Nomad hack shows cross-chain bridges still vulnerable

Nomad hack shows cross-chain bridges still vulnerable

? Cross-chain bridges play an important role in building a multi-blockchain world, but they need to evolve.

Cross-chain bridges are protocols that allow users transfer assets and information between different blockchains, and they are now hackers’ favorite prey. Last week’s exploit of Nomad was 13th of this type so far in 2022, bringing the total amount of crypto stolen to a whopping $2 billion. As per Chainalysis data, cross-chain bridges hacks now account for 69% of total crypto theft this year.

? The reason the bridges have become so covetable for the hackers is that they introduce a point of centralization, through which a lot of value flows. Most bridges are quite straightforward: a smart contract freezes users’ funds on one chain, and another smart contract issues their “wrapped” equivalent on another chain. Finding a bug in one of these contracts equals hitting a jackpot, and most of the bridges’ hacks, be it Nomad, Wormhole or Qbridge, follow this scenario.

⚠️ Centralization = danger, which suggests that decentralized bridges could do a better job.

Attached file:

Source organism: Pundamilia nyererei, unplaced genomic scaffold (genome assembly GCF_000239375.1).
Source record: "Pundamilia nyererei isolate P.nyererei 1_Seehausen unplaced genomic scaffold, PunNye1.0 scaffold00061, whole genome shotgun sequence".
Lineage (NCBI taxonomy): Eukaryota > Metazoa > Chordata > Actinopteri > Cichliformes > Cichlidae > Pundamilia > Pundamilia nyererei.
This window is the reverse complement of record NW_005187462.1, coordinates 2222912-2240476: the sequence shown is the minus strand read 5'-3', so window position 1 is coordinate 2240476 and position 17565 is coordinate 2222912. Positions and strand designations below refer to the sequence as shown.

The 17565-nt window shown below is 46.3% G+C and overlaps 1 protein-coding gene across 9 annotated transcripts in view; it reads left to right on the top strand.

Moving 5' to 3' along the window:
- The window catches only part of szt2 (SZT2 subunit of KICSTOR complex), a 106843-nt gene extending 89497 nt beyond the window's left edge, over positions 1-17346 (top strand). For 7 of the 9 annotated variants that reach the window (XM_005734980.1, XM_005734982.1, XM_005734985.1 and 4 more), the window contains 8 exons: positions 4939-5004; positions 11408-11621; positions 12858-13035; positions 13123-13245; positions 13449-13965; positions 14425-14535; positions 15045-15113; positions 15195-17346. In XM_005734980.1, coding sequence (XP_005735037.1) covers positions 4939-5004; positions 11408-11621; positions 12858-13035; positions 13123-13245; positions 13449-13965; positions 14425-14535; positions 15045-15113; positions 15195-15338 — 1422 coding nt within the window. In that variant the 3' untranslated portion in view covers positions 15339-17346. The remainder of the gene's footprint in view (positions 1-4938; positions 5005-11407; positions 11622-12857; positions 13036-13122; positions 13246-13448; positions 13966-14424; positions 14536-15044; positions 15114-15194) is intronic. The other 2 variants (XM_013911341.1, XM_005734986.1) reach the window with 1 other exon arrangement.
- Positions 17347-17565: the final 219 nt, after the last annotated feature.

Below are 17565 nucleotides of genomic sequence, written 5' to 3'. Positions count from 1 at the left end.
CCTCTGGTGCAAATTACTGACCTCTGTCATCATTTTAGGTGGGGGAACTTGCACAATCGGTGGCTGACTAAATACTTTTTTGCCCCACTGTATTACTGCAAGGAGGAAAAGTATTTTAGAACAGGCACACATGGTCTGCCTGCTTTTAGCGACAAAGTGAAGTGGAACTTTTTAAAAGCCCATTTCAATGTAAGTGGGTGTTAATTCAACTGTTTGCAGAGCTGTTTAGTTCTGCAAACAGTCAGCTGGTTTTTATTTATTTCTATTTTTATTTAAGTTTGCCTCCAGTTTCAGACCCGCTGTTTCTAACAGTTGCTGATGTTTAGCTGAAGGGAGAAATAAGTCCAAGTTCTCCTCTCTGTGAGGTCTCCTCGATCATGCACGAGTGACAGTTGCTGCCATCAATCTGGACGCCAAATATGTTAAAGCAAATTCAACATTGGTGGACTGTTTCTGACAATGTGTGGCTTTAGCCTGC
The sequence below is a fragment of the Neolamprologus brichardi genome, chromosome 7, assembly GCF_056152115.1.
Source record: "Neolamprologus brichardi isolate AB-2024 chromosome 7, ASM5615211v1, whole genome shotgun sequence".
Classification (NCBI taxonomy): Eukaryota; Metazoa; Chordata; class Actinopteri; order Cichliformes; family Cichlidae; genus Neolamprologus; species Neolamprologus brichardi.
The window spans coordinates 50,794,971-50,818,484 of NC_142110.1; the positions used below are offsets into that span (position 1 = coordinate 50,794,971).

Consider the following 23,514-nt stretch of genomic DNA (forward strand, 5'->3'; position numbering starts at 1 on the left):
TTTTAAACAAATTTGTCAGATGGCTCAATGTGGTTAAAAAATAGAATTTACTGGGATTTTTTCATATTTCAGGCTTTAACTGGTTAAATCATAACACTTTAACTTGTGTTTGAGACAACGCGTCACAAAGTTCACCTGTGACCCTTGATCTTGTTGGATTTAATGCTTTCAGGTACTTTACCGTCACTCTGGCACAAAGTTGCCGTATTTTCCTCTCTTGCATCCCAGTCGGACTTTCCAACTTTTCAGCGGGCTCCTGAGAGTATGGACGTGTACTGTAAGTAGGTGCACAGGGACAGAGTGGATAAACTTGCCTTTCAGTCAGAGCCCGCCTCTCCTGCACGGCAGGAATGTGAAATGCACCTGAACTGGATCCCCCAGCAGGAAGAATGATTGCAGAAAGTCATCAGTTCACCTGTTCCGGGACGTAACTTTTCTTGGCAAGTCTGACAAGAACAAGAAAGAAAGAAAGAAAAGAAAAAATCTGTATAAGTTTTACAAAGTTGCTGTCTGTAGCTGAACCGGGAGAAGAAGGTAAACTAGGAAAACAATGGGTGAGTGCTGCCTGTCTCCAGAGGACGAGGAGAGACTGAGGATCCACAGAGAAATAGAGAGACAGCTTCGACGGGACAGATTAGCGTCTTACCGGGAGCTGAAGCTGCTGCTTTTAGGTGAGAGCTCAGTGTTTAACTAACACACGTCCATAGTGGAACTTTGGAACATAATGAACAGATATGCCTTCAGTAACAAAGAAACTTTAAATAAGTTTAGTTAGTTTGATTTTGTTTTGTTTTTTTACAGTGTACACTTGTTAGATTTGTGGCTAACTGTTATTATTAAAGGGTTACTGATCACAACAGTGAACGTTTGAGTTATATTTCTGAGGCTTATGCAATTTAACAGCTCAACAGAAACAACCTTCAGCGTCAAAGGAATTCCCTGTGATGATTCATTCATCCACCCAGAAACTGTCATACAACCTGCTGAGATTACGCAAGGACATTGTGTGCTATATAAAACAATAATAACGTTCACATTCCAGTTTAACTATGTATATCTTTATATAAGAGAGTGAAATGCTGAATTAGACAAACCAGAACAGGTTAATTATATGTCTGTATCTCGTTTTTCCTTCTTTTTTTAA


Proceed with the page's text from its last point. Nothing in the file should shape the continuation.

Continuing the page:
Some protocols like Multichain or cBridge try to avoid the single point failure problem by introducing blockchain-like mechanisms managing the funds on both sides of the bridge. However, code bugs are unforgiving for any type of protocol, and Multichain’s code vulnerability was exploited in the beginning of the year.

The notion of decentralization is to be taken seriously, as showed by the famous hack of Axie Infinity’s Ronin bridge. $620 million was the price to pay for realizing that such a critical structure as a bridge needs more than 9 validators, 4 of which work in the same company: a hacker infiltrated Sky Mavis’ employee’s computer via a phishing job offer and got access to their private key, as well as the keys of their coworkers and even the one belonging to Axie DAO, which allowlisted Sky Mavis last year. Since the incident, the Ronin bridge was redesigned, and its developers announced their intention to increase the number of validators to 24 (they have registered 19 so far).

Every hack of a crypto protocol is harming the whole space, and cross-chain bridges need to seriously reconsider their structure to reduce their points of failure. In the long term, bridging protocols with most chances to succeed could be those that will achieve true decentralization.